Dick Cheney underwent surgery Saturday so that doctors could replace part of the equipment that monitors his heartbeat, and NPR's Daniel Schorr offered up the obvious joke: During his brief period of incapacitation, Cheney had turned over the powers of the presidency to George W. Bush.
In an Op-Ed piece in the Washington Post, former Vice President Walter Mondale explains why it's not so funny. Cheney, Mondale says, has engaged in "an unprecedented attempt not only to shape administration policy but, alarmingly, to limit the policy options sent to the president ... Through his vast government experience, through the friends he had been able to place in key positions and through his considerable political skills, he has been increasingly able to determine the answers to questions put to the president -- because he has been able to determine the questions."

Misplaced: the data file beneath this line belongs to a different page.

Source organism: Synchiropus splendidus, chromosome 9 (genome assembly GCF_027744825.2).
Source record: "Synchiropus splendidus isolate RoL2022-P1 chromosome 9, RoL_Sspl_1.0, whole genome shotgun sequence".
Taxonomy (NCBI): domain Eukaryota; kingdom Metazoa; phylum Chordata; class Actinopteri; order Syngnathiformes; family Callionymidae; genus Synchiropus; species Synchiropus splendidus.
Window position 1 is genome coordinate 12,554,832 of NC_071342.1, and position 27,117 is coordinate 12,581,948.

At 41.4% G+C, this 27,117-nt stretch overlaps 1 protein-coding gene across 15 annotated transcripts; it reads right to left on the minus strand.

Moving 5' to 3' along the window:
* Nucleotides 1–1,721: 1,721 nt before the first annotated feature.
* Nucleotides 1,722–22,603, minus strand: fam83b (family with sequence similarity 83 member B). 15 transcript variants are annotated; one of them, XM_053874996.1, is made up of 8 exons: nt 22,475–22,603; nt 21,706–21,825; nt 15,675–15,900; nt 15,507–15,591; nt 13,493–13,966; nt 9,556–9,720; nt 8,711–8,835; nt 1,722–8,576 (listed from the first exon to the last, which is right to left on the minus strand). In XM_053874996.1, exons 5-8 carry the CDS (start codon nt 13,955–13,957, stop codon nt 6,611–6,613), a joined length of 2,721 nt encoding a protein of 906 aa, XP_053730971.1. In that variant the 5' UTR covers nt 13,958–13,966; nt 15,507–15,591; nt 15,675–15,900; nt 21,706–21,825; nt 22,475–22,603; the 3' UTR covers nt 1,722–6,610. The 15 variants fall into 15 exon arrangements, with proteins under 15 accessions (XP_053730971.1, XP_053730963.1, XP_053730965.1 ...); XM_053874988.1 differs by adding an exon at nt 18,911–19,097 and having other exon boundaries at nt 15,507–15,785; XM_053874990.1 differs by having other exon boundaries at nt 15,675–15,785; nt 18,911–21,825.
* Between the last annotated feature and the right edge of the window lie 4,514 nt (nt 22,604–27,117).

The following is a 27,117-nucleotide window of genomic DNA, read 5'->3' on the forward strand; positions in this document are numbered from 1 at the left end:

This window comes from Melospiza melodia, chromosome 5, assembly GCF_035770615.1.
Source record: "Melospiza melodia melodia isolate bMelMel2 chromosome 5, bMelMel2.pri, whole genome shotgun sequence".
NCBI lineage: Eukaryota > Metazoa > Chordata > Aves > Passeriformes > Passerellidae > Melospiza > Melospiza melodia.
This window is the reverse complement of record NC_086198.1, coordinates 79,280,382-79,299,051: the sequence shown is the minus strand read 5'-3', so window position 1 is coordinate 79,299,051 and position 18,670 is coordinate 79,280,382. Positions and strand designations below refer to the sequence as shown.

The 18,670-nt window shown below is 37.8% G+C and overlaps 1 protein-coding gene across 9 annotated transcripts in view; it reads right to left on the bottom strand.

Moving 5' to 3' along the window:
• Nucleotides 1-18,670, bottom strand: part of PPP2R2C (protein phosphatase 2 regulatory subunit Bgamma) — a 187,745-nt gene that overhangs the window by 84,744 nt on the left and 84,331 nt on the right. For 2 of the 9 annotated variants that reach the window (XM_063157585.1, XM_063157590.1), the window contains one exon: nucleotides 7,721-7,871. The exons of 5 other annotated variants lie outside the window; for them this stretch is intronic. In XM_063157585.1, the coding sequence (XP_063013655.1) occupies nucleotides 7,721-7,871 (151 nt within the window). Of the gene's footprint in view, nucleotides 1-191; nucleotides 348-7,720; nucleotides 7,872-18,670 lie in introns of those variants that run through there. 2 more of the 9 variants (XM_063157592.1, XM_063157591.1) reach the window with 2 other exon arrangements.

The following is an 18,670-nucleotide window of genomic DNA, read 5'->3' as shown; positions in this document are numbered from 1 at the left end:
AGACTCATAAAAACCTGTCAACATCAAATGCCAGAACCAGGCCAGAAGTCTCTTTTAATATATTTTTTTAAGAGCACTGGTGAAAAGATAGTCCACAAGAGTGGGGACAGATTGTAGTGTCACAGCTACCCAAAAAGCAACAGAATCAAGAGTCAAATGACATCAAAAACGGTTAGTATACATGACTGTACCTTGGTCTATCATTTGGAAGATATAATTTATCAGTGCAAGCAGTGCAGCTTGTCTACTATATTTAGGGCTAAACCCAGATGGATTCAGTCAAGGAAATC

It was Cheney, Mondale reminds us, "who persuaded President Bush to sign an order that denied access to any court by foreign terrorism suspects," and it was Cheney who "determined that the Geneva Conventions did not apply to enemy combatants captured in Afghanistan and Iraq." And as Josh Marshall notes this morning, the editors of the New York Times apparently know that it was Cheney who dispatched Andy Card and Alberto Gonzales to John Ashcroft's hospital room back in 2004.